Making magic when things go wrong on stage

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Maintaining confidence and control – or at least the appearance thereof – can go a long way toward making a performance special when things go wrong on stage

Don't panic when things go wrong on stageRegardless of how many times you’ve rehearsed, unexpected events can strike and go wrong on stage. Whether it’s equipment blowing up, power going out, your drummer suddenly having an incapacitating allergy attack, or some overly drunk fan trying to “help” you sing that final chorus at the mic, snafus happen to even the biggest artists at the classiest venues. So what can be done to deal?

Last month, I had the good fortune to take in two performances that turned out to be case studies in on-stage troubleshooting done right. The first was the Orpheus Chamber Orchestra, performing at Carnegie Hall with jazz piano pioneer Brad Mehldau as guest soloist and composer. The second was Pearl Jam blowing up the Barclay Center in Brooklyn. Both performances were outstanding, deeply musical experiences — but in both, the performers had something go wrong on stage.

Partway through Orpheus’ retelling of Beethoven’s Eroica Symphony, principal violist Christof Huebner had a string break — not an auspicious turn of events, especially in the midst of such a long and intense composition. Without missing a beat, he began repairing his instrument on stage, as assuredly as if it had all been choreographed (though the instrument’s malfunction clearly hadn’t been).

At one point, Huebner and his second chair violist switched instruments with the no-nonsense finesse of a football handoff and the second musician finished the job the first had begun. If you had been listening with eyes closed, you never would have known that anything was amiss.

Pearl Jam’s on-stage situation was more of an obvious interruption, but ultimately one that the group spun to endearing advantage. As one song began, it became immediately clear to the thousands of fans in the arena that the musicians were not synced up. Why? Who knows — but it was a false start for sure.

Recognizing that the band couldn’t recover, Eddie Vedder quickly killed the song, explaining with deadpan humor that the failed attempt was actually a new tune, to be released on another new album next year. The audience roared in approval and the song’s second start returned the band to its normal level of polished thunder.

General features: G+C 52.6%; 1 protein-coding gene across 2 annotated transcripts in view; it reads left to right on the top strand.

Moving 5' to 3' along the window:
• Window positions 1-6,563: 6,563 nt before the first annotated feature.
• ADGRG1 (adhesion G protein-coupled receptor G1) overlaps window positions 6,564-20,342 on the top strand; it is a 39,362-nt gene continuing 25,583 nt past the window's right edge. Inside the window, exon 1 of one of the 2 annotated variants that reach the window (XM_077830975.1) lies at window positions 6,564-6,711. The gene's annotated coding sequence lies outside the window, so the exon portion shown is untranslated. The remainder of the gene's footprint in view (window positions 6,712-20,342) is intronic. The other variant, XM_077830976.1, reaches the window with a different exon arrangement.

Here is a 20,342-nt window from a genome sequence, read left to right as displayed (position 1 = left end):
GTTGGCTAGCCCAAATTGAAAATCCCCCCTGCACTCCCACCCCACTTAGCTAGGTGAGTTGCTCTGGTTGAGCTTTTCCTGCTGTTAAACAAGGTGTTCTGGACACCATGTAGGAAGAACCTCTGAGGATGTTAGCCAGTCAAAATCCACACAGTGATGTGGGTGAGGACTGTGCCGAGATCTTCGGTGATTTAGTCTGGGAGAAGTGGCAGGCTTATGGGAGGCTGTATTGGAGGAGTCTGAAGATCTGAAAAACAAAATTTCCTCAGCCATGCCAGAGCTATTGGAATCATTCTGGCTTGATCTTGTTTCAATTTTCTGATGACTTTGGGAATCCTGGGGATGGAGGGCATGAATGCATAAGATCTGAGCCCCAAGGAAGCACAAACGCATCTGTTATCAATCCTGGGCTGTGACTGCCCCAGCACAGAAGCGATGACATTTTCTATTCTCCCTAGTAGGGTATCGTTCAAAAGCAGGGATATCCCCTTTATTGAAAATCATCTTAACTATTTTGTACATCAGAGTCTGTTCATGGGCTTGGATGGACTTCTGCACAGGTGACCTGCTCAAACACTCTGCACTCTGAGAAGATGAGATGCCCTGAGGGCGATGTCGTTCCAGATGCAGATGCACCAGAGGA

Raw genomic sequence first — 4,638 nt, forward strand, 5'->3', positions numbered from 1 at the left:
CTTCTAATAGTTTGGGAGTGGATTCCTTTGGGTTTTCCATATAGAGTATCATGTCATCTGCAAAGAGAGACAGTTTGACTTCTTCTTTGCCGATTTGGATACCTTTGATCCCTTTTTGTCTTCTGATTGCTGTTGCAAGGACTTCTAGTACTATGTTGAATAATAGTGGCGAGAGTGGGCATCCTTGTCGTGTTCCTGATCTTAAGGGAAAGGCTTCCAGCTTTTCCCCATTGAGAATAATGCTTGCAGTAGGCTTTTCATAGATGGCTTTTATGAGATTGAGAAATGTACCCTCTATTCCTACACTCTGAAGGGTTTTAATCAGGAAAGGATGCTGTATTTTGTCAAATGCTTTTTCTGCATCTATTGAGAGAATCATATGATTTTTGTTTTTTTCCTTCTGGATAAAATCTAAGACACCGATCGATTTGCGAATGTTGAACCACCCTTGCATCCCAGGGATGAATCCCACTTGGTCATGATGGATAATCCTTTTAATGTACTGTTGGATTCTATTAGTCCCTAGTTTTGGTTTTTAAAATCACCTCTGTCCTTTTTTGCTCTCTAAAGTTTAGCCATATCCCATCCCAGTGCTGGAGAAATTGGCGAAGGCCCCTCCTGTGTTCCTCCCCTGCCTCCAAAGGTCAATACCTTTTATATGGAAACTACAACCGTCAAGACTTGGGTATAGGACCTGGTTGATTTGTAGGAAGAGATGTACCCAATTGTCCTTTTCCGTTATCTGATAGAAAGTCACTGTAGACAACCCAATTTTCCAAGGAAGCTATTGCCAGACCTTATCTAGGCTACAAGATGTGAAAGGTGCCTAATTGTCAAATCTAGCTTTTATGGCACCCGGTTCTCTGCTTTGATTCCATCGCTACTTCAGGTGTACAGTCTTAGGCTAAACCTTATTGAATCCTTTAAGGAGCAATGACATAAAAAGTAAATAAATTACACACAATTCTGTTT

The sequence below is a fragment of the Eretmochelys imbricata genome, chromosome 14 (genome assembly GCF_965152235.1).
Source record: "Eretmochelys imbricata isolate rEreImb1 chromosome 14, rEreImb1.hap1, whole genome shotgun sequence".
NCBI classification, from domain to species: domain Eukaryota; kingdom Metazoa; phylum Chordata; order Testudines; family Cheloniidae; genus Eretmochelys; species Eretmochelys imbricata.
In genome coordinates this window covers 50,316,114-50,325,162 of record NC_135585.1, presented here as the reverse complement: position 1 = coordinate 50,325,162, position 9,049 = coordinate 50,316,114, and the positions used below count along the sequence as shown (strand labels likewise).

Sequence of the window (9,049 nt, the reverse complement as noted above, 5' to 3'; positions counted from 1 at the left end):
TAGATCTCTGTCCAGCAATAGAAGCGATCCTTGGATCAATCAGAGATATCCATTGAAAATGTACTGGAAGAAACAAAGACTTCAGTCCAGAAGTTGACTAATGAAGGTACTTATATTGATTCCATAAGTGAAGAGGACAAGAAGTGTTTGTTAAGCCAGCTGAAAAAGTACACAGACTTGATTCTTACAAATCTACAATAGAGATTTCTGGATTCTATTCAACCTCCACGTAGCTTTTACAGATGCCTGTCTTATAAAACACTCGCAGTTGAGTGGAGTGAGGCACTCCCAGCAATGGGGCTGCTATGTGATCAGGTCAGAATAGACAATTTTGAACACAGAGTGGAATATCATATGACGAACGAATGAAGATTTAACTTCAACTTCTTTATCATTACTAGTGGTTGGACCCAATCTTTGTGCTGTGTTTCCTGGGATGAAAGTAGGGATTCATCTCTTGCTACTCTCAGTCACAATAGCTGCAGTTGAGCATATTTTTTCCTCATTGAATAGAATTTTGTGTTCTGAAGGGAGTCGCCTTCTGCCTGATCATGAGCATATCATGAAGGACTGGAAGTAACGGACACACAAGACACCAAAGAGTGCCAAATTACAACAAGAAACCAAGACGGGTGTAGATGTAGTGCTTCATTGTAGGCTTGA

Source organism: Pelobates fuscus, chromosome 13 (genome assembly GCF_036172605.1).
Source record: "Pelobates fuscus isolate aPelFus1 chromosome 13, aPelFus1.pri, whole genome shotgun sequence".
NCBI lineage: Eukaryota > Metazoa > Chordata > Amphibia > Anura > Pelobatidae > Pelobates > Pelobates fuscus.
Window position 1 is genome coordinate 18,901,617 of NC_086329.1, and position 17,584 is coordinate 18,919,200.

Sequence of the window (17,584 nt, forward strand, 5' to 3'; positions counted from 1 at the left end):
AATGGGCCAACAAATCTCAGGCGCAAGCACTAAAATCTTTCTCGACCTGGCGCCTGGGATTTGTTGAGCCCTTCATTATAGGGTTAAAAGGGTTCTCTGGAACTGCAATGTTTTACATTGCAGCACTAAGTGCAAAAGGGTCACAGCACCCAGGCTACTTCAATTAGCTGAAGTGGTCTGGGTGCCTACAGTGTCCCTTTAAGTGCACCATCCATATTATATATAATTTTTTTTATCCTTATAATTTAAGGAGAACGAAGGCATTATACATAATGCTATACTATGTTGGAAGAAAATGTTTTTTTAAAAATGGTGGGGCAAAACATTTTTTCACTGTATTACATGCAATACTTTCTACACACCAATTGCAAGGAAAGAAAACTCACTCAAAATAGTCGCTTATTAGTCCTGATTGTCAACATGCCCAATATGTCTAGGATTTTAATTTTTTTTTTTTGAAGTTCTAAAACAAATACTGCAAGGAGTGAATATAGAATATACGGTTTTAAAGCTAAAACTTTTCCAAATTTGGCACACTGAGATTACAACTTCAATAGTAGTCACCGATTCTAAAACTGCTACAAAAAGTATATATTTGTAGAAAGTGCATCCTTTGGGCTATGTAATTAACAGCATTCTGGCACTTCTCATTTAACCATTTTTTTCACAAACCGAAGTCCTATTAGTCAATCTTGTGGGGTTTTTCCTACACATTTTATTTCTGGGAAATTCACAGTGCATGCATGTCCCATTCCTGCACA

Each group showed a level of performance mastery that allowed their respective shows to go on with verve, in spite of unexpected complications. In both situations, the audience didn’t flinch because the performers didn’t; Orpheus’ collaborative repairs and Vedder’s light humor and quick recovery showed a level of comfort on stage that set the audience at ease and made the hiccups, as potentially catastrophic as they may have been in less professional hands, into something else entirely. Neither performance came across as sloppy. Rather, they both had character.

For indie musicians of all stripes, maintaining confidence and control (or at least the appearance thereof) can go a long way toward smoothing over any rough edges when things go wrong on stage. Remember that your audience is (most of the time) rooting for you to win — and having them see you confidently navigate a dangerous situation might just make their experience all the more magical.

Panic button image via ShutterStock.com.

Disc Makers’ regular contributor Michael Gallant’s debut trio album Completely received a four-star review from DownBeat magazine and a five-star review from Critical Jazz, which stated: “This, my friends, is the future of jazz. Fresh, invigorating, progressive – there are simply not enough positive adjectives to list here.” Learn more, download now through iTunes, jam along with the new JamBandit app, or purchase through CD Baby. Follow him on Twitter at @Michael_Gallant or on Facebook.

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4 thoughts on “Making magic when things go wrong on stage

  1. I remember being on stage doing a pseudo guitar duel. My counterpart was getting so in to his section, he managed to wander away far enough to disconnect his guitar input wire from the amp, it being a pretty big stage for just two guys. I kept playing my part while quite obviously laughing, and he somehow didn’t notice for a few seconds, still whaling on his guitar. He managed to get it together in the end. I like to think we played it off alright.

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